Only about 60% of canola seeds survive to become plants, on average. With the following tips, canola farmers can increase seed survival and get more from their seed investment.
Seed shallow. Half an inch to 1 inch below the packer furrow is the recommended seed depth for canola. This will reduce days to emergence and reduce the seed energy required for emergence.
Seed at a consistent depth. For some drills, the overall average may be one inch, but the range could be zero to two inches. Too shallow or too deep can both contribute to increased seed and seedling mortality, and those seeds that do emerge will have highly variable emergence dates, creating an uneven field. One advantage to planters is consistent seeding depth, which can improve seed survival.
Seed slower. The ideal speed will vary by drill and soil conditions and will balance the need to do a good job with the need to “get things done.” In general, at higher speeds, rear openers tend to throw more soil over the front rows. With seed in these front rows buried deeper, seedlings will be slower to emerge — or the emergence rate will be reduced. Re-check depth when moving from one field to the next.
The Canola Council of Canada’s Ultimate Canola Challenge for 2018 has a seeding speed objective. Find protocols to run your own seeding speed trials at ultimatecanolachallenge.ca. (Direct link to protocols.)If you want to set up a formal trial through UCC, please contact Nicole Philp at email@example.com.
Limit seed-placed fertilizer. Nitrogen fertilizer placed in the seed row can increase seedling loss due to fertilizer toxicity and salt effect. The safest practice is to place only phosphate fertilizer with the seed at rates up to 20 pounds of phosphate per acre. Put the rest with the N and other nutrients away from the seed row. The amount of thinning due to higher rates of seed-placed fertilizer will depend on soil conditions. More moisture, for example, will protect seedlings somewhat from higher rates.
Penetrate residue. Ideally, the combine would have spread residue evenly in the fall to reduce or eliminate the need for tillage. Farmers also want a drill that can penetrate residue so all seeds go into the soil.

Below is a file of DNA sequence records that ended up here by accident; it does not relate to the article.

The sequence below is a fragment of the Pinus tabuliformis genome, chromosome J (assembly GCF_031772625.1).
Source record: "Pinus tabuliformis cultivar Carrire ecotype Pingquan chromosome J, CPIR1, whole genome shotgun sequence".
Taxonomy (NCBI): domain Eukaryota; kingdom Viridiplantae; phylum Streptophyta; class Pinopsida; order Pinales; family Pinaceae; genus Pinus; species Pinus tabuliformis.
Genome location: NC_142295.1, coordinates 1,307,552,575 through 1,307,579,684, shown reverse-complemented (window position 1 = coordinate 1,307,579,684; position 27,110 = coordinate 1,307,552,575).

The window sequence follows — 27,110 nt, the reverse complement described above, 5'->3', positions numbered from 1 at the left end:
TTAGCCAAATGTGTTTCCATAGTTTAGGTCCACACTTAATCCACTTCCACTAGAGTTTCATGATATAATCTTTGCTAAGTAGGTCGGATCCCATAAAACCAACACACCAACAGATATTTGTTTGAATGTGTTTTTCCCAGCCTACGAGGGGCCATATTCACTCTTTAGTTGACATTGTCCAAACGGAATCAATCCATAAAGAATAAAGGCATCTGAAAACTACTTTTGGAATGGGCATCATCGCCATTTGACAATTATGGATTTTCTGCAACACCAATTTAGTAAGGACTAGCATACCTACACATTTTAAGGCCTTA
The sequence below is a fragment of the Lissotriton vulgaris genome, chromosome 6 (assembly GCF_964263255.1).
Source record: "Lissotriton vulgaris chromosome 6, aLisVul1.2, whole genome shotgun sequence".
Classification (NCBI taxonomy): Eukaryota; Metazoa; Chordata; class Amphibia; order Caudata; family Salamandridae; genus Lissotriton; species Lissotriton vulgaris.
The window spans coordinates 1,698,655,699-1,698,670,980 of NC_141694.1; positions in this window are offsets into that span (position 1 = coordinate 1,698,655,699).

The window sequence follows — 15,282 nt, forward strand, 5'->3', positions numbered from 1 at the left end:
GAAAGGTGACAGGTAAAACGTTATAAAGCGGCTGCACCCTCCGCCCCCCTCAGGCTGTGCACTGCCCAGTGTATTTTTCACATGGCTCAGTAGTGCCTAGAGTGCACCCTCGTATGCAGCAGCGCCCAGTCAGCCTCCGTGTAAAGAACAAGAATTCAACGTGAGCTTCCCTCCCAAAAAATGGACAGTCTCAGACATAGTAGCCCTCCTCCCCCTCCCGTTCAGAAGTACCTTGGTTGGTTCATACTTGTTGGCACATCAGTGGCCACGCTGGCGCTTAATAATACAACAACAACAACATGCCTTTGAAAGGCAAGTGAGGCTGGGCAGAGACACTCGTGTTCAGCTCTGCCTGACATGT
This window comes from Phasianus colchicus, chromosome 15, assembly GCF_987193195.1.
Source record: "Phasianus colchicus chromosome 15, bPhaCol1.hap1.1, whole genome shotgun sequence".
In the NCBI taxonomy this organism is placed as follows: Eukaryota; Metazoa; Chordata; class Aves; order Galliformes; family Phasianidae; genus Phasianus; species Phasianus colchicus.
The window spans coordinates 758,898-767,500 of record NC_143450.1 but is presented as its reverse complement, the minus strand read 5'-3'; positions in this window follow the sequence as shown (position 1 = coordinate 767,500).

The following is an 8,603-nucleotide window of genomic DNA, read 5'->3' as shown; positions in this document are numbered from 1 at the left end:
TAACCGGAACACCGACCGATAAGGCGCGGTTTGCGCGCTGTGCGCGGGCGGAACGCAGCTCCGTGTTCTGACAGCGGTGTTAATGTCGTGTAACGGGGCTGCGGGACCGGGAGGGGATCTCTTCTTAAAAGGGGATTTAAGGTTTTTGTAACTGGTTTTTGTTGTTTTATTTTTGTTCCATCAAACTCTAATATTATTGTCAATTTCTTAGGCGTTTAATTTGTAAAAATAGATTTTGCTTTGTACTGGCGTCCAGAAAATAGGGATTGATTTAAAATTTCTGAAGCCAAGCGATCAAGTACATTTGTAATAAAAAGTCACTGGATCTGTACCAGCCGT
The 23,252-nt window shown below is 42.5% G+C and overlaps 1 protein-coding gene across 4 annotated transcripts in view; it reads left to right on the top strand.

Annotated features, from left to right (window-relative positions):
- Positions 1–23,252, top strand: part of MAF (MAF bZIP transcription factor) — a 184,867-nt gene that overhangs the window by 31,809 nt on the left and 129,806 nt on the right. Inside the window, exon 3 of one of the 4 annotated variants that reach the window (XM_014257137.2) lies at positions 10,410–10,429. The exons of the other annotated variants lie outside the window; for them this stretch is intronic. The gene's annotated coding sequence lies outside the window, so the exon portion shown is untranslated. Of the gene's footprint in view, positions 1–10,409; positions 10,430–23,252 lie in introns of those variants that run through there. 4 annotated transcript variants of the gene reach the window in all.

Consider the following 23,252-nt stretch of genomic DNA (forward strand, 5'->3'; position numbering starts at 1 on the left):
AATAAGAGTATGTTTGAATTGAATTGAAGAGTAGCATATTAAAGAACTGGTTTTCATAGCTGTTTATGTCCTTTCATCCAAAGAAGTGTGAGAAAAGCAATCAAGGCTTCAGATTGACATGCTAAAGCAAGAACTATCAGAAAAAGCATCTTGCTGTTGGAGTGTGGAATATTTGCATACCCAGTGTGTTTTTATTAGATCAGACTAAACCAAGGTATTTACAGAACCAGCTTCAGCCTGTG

Leave a firm seedbed. Openers that fracture the seedbed to place fertilizer lower than the seed may not provide the firm moist seedbed that canola needs. Worn openers that do not provide a defined seed ledge and high fan speeds that cause seed bounce can also reduce an opener’s ability to place seed precisely.
Pack appropriately. In wet conditions, reduce packing pressure to limit hard crusting. In dry conditions, pack more to conserve moisture in the seed row. Packing pressure can be a delicate balance, and often changes by soil type as well as moisture conditions.
Seed into warmer soils. This can greatly increase survival but this needs to be balanced against the benefits of early seeding. Canola seeded early May yields higher, most years, than canola seeded late May, but this yield benefit depends on stand establishment. Canola can emerge in soils as cool as 2°C. Soil temperatures of 5°C or higher with warmer weather in the forecast should facilitate reasonably good rates of emergence. The best plan is to aim to seed early and use the other tips listed above to increase seed survival.
Rotate crops. A tight canola rotation could increase the risk from seed and seedling diseases that can prevent emergence.
A note on seed size. A recent AAFC study “Seed size and seeding rate effects on canola emergence, development, yield and seed weight” (published 2014) led by Neil Harker concluded that: “Seed size effects on canola emergence, yield or seed quality were not significant. Increasing seed size had a positive linear association with early canola biomass and 1,000-seed weights, whereas, both days to flowering and days to the end of flowering had a negative linear association with seed size.
Greater biomass from large seeds increases crop competition with weeds and also hastens flowering, shortens the flowering period and reduces the risk that canola will be exposed to high temperatures that can negatively impact flowering and pod development.”